UAE heritage key to protecting environment, Green Sheikh says

UAE heritage is key to protecting the environment, said Dr Sheikh Abdulaziz bin Ali Al Nuaimi, who calls himself the "Green Sheikh".

Dr Sheikh Abdulaziz Al Nuaimi says it is up to the nation’s young people to protect and nurture water resources and secure a ‘blue peace’ for the region and the world. Vidhyaa for The National
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ABU DHABI // The UAE’s heritage and religion are key factors in protecting the environment, said environment advocate Dr Sheikh Abdulaziz Al Nuaimi, who calls himself the Green Sheikh.

Speaking in Abu Dhabi on the International Day of Peace, Sheikh Abdulaziz said that religion, the environment and peace are all related, and he launched a youth programme to protect water resources.

Global water consumption per person is 218 litres a day, but in the UAE, the figure is nearly three times that, at 650 litres a day.

“Water is all about habits,” said Sheikh Abdulaziz as he pointed at his refillable bottle. “I appreciate water but not many people appreciate it because they use plastic bottles.”

Despite weather conditions, he said, people in the UAE seem to take water for granted.

“Water for us doesn’t come from rain because we are an arid country. Underground ­water reserves are all but depleted, so our water comes from the ocean,” he said.

“We, as a country, pay so much to make water.”

Desalination in the UAE creates an illusion that residents have unlimited access to water, he said. That attitude of overconsumption is not only wrong for the environment, but it also goes against the way of life for Muslims.

“How can we use the practices of Prophet Mohammed? Take for example, ablutions – we are supposed to use approximately 600 millilitres of water,” Sheikh Abdulaziz said.

“How much do we actually use in ablutions? Fifteen litres, 18 litres, more?”

Sheikh Abdulaziz said there needed to be more policies and campaigns to complement an improvement in water consumption and environmental habits.

He is starting a programme called Blue Youth to connect young people around the world and provide them with training to create proposals and connect their ideas with decision makers.

Youth will be most affected by challenges such as water pollution, water control and access, Sheikh Abdulaziz said. The Blue Youth participants will present their findings at the Cop22 climate change conference in Marrakech, Morocco this year.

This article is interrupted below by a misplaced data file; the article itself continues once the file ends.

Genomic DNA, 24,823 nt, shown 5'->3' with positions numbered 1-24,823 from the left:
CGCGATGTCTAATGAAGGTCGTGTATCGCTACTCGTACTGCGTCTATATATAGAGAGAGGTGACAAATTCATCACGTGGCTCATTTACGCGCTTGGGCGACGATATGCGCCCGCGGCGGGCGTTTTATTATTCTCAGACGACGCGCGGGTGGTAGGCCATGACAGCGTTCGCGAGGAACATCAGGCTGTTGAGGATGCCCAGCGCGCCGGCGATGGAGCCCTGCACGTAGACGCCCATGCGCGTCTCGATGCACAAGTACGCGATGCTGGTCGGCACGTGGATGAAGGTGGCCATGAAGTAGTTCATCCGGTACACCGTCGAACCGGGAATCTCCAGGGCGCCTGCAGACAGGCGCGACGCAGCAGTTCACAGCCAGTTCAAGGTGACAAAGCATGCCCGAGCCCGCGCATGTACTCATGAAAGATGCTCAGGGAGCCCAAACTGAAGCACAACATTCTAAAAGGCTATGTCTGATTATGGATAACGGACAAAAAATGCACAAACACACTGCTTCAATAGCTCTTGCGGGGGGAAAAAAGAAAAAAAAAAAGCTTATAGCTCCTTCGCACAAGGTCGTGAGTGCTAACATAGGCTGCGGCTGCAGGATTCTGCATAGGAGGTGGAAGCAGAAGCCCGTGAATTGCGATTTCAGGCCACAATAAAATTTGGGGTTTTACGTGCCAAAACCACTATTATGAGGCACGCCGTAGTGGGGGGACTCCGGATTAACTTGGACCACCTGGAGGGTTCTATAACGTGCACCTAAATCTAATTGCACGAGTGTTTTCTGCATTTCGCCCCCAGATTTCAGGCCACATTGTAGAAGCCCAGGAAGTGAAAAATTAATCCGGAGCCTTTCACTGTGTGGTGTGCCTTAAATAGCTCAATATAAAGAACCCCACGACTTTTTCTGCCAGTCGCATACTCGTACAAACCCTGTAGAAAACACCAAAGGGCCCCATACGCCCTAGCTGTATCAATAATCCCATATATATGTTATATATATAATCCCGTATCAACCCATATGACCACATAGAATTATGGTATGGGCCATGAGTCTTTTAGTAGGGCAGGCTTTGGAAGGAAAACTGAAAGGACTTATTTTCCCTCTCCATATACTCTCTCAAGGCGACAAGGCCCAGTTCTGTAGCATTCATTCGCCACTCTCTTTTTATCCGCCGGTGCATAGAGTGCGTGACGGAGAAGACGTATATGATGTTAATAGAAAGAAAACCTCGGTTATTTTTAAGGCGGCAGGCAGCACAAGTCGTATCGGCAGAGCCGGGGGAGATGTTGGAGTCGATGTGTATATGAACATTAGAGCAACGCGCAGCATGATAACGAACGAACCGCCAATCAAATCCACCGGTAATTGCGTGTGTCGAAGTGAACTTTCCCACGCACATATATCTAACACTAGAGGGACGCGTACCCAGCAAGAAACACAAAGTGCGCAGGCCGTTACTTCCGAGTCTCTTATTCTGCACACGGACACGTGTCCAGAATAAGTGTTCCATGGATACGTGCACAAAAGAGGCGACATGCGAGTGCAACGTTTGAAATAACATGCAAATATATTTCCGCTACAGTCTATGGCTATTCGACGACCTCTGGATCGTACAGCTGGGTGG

“It will be a new idea and it will be a simple idea,” he said. “We want the youth to be trained and we want them to deliver their message.”

Blue Youth will provide virtual training to participants in 18 countries, through collaboration with the Global Education Centre in Canada.

The students will be mentored by academics and professionals in water-related fields.

The youth participating in the initiative will then work to draft an environmental policy related to water protection. Fifty students will be selected to present the findings and propose the policy at the conference in Marrakech in November.

Sheikh Abdulaziz’s talk came as the UAE ratified the Cop21 agreement at the United Nations on Wednesday, commiting to the Paris Agreement, which is aimed at reducing global warming to less than 2°C.

“The Paris Agreement is the world’s first truly durable response to climate change,” said Dr Thani Al Zeyoudi, Minister of Climate Change and Environment.

“It allows each country to contribute climate actions in accordance with their own economic and development priorities. For the UAE, this means solutions that create new social and economic opportunities and support our ambitious agenda towards economic ­diversification.”

The UAE will participate in the Cop22 conference as well as implementing the UAE National Climate Change Plan, which will set a national framework for climate action. Water issues will feature prominently in the talks and in moving forward the country’s environmental policy.

“How can we bring a blue peace? It’s already there, but no one is implementing it,” Sheikh Abdulaziz said.

“This is why I am bringing young people to love each ­other, to respect each other and to share the same common goal, which is water.”